The Lean Antibiotic Mantra

Sometimes Nothing Is Better Than Something

Neil Gaffin, MD; Brad Spellberg, MD


April 09, 2018

A major challenge in making an accurate diagnosis of pneumonia is that the causative pathogens are usually not known.[4] In older literature, Streptococcus pneumoniae was by far the most common cause of community-acquired pneumonia. However, multiple recent studies have found that despite extensive testing, 50%-60% of cases of community-acquired pneumonia in the United States lack a definable etiology or are caused by viruses.[6,7,8] This shift to viral pathogens probably reflects a decline in pneumococcal carriage rates in the era of vaccination.

In February 2017, the US Food and Drug Administration approved the blood infection marker procalcitonin for guiding antibiotic therapy in patients with acute respiratory infections. This test has been studied extensively as a biomarker of invasive bacterial respiratory tract infections. If the test is ordered 6-12 hours after the onset of illness, values < 0.5 ng/dL indicate that antibiotics may be safely discontinued (or withheld if they have not been started).

A recent meta-analysis of nearly 7000 patients from 26 studies, conducted in 12 countries, found that incorporating procalcitonin into therapeutic decision-making resulted in an ~30% reduction in duration of antibiotic therapy while reducing antibiotic-related side effects by 32%, and significantly reduced mortality from 10% to 9%.[9] The survival advantage is probably due to avoidance of the harm events that occur from antibiotic exposure, while limiting antibiotic therapy to patients with invasive bacterial infections.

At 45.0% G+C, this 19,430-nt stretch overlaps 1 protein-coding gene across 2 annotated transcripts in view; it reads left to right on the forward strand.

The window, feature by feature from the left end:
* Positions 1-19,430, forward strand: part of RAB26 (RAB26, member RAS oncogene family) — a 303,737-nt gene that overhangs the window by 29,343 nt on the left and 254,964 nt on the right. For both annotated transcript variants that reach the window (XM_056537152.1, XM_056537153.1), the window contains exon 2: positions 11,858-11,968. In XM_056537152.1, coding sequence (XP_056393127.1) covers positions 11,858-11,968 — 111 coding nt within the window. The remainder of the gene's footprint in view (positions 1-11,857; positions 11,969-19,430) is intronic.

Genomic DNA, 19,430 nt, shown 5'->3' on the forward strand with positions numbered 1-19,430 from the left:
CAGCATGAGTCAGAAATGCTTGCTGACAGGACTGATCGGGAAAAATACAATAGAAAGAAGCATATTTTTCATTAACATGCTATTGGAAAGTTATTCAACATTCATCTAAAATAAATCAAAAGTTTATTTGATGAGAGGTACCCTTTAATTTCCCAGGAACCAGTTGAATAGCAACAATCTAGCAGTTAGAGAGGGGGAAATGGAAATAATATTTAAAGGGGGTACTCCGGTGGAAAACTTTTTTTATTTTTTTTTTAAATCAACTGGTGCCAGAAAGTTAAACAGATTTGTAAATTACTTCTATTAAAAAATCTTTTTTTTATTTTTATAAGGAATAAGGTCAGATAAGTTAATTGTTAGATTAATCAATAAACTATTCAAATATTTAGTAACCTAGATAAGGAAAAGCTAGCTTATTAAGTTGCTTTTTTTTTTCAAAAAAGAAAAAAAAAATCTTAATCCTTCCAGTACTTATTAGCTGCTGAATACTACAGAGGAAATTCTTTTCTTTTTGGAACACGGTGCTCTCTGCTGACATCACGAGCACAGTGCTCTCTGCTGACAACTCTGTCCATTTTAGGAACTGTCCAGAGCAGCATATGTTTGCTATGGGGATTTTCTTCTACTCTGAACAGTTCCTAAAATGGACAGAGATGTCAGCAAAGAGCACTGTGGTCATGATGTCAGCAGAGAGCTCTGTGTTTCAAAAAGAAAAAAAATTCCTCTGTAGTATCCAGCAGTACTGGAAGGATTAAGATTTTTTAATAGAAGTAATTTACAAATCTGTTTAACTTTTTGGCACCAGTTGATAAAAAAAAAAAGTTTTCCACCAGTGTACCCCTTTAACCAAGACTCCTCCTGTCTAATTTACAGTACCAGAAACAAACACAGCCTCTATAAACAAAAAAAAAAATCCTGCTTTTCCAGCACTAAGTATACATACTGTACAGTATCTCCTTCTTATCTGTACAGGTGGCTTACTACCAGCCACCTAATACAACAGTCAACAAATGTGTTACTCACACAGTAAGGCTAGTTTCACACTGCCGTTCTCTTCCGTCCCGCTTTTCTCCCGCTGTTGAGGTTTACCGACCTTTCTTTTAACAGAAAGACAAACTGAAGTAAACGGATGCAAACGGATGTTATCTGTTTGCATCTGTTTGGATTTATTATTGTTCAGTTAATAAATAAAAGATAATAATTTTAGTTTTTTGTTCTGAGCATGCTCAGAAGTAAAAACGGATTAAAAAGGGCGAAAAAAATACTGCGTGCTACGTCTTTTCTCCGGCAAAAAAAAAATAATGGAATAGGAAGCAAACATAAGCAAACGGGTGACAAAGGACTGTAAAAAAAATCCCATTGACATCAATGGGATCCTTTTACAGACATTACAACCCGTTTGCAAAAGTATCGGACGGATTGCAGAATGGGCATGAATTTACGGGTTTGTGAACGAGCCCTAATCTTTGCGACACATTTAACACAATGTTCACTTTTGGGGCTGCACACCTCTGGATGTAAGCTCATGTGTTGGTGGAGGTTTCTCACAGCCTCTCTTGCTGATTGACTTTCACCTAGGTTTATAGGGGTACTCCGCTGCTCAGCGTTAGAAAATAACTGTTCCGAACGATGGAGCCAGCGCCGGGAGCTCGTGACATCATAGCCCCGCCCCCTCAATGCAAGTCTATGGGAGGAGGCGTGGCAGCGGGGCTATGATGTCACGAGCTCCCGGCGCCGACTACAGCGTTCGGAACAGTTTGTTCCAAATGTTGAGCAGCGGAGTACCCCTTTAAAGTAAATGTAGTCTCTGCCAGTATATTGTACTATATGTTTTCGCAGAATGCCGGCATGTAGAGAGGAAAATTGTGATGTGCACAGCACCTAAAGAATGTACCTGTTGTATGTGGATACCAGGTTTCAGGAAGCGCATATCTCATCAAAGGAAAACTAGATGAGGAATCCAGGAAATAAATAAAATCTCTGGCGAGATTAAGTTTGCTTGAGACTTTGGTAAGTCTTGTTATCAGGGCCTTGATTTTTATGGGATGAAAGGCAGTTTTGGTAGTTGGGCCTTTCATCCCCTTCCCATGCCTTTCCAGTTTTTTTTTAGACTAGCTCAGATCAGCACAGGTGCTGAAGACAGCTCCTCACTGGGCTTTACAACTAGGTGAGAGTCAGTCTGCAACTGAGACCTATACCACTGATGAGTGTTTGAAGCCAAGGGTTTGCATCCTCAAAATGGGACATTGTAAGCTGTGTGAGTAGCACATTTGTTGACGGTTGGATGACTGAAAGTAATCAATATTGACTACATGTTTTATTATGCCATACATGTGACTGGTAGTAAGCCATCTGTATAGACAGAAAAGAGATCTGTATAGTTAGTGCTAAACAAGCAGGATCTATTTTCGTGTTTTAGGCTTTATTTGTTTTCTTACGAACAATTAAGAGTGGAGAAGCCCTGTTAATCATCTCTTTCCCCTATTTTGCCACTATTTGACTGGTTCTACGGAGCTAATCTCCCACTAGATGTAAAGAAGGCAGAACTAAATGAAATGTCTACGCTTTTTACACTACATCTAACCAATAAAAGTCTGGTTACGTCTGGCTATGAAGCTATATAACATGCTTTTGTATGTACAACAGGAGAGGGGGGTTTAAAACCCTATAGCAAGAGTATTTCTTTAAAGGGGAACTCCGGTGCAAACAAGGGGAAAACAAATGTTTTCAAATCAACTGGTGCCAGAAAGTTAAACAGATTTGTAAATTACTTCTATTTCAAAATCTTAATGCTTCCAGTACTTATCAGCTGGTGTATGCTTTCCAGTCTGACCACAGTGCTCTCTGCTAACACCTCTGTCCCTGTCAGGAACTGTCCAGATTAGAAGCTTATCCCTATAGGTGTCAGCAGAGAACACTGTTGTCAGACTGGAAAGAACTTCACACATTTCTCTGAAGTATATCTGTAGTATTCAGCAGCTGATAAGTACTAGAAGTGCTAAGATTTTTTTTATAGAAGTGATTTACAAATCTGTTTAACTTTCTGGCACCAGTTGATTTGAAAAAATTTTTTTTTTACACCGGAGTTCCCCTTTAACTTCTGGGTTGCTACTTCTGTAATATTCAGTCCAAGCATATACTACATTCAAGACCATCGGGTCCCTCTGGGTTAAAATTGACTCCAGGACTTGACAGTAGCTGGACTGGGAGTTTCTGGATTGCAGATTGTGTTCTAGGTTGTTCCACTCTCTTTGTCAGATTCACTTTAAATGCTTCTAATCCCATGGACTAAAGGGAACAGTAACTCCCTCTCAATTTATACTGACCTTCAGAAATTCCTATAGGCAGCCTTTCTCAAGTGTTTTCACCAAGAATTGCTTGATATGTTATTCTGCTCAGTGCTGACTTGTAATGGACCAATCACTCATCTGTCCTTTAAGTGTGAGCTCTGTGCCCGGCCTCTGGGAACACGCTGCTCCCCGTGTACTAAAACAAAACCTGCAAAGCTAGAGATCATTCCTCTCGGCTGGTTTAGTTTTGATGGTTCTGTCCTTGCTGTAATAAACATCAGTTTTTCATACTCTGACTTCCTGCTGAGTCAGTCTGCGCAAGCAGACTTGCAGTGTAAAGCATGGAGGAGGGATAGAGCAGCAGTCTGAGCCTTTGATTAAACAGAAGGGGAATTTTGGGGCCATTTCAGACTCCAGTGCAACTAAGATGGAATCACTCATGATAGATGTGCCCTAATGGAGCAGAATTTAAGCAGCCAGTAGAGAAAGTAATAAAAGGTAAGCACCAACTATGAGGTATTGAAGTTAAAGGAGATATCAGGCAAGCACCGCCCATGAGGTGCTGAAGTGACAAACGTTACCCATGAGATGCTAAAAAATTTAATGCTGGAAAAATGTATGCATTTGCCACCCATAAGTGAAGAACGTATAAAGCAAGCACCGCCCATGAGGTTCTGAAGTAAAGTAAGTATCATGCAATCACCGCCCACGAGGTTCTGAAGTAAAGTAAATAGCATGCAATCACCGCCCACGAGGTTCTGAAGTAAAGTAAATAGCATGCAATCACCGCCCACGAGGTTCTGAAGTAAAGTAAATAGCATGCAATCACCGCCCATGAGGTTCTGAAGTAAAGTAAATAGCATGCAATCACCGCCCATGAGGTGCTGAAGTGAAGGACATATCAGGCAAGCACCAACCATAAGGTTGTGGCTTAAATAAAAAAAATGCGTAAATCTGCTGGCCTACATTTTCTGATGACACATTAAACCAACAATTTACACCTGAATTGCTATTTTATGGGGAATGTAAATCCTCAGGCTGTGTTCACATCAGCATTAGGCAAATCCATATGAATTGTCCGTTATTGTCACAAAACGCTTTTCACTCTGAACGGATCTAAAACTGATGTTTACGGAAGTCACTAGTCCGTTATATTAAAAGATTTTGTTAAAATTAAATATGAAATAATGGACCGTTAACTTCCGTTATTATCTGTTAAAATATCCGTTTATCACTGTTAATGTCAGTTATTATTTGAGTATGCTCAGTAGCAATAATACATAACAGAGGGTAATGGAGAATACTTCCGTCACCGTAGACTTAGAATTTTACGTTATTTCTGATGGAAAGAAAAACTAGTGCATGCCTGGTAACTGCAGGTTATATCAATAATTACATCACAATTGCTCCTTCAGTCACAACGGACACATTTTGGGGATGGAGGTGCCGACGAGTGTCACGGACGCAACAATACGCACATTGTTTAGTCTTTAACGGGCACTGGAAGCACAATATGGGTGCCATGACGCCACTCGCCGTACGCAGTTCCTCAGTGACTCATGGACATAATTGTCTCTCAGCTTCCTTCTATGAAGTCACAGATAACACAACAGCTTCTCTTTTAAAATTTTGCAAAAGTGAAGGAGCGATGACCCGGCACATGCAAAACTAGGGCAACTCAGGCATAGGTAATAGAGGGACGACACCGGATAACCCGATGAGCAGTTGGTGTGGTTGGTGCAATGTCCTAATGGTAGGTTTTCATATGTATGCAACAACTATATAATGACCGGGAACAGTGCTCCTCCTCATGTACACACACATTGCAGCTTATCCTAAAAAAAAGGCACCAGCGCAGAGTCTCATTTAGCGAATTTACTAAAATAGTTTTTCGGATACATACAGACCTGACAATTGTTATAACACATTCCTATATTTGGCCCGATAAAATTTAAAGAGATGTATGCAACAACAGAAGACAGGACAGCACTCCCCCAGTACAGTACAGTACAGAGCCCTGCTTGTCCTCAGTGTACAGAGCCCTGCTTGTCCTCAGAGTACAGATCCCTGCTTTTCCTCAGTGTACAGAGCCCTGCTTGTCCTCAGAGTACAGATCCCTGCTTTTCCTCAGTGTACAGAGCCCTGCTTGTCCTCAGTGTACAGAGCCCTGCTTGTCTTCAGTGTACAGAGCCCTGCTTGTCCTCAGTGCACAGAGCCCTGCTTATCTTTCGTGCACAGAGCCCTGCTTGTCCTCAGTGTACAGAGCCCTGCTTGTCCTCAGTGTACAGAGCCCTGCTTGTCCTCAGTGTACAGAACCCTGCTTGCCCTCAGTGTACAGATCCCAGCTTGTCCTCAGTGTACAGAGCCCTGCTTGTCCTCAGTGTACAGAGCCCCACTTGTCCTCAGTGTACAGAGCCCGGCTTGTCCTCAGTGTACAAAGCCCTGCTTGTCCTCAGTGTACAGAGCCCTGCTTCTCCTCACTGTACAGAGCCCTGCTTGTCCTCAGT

For this patient, the respiratory pathogen test was negative and his procalcitonin result 24 hours later was 0.07 ng/mL (a level < 0.5 ng/mL indicating that antibiotics could be withheld safely). Antibiotic therapy ended, and the patient did well. [9,10]

A Woman With a Painful Left Hand

An 86-year-old woman who resides in a long-term care facility came to the ED with a report of 10 days of progressively worsening redness, swelling, and pain over the dorsum of the left hand after sustaining a fall. There was no history of fever. Amoxicillin/clavulanic acid was started 2 days before the ED visit for possible cellulitis. Her medical history was notable for dementia, rheumatoid arthritis, chronic kidney disease, and diabetes mellitus.

In the ED, the patient was afebrile. The dorsum of the left hand was warm, red, and swollen, particularly over the second metacarpophalangeal joint (Figure 2). The WBC count was 13,000 cells/µL. The BUN and creatinine levels were 101 mg/dL and 2.9 mg/dL, respectively (54 and 1.8 mg/dL the previous month). Hand x-ray revealed no fractures.

The tentative diagnosis was cellulitis and tenosynovitis, and the patient was started on vancomycin and cefazolin in the ED.

Figure 2. The patient's left hand on the day of admission.


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